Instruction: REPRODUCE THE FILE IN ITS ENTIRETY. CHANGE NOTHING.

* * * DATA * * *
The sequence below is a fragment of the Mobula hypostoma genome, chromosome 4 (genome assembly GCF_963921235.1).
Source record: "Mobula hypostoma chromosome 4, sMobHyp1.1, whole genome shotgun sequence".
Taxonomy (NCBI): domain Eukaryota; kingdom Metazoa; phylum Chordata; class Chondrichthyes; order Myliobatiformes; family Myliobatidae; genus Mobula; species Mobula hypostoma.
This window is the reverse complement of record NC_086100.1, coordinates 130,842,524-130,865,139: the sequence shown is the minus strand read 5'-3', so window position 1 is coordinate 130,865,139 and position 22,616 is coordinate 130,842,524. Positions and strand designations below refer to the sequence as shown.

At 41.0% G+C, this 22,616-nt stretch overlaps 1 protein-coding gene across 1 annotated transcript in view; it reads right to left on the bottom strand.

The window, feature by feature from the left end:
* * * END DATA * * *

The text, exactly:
The sequence below is a fragment of the Mobula hypostoma genome, chromosome 4 (genome assembly GCF_963921235.1).
Source record: "Mobula hypostoma chromosome 4, sMobHyp1.1, whole genome shotgun sequence".
Taxonomy (NCBI): domain Eukaryota; kingdom Metazoa; phylum Chordata; class Chondrichthyes; order Myliobatiformes; family Myliobatidae; genus Mobula; species Mobula hypostoma.
This window is the reverse complement of record NC_086100.1, coordinates 130,842,524-130,865,139: the sequence shown is the minus strand read 5'-3', so window position 1 is coordinate 130,865,139 and position 22,616 is coordinate 130,842,524. Positions and strand designations below refer to the sequence as shown.

At 41.0% G+C, this 22,616-nt stretch overlaps 1 protein-coding gene across 1 annotated transcript in view; it reads right to left on the bottom strand.

The window, feature by feature from the left end: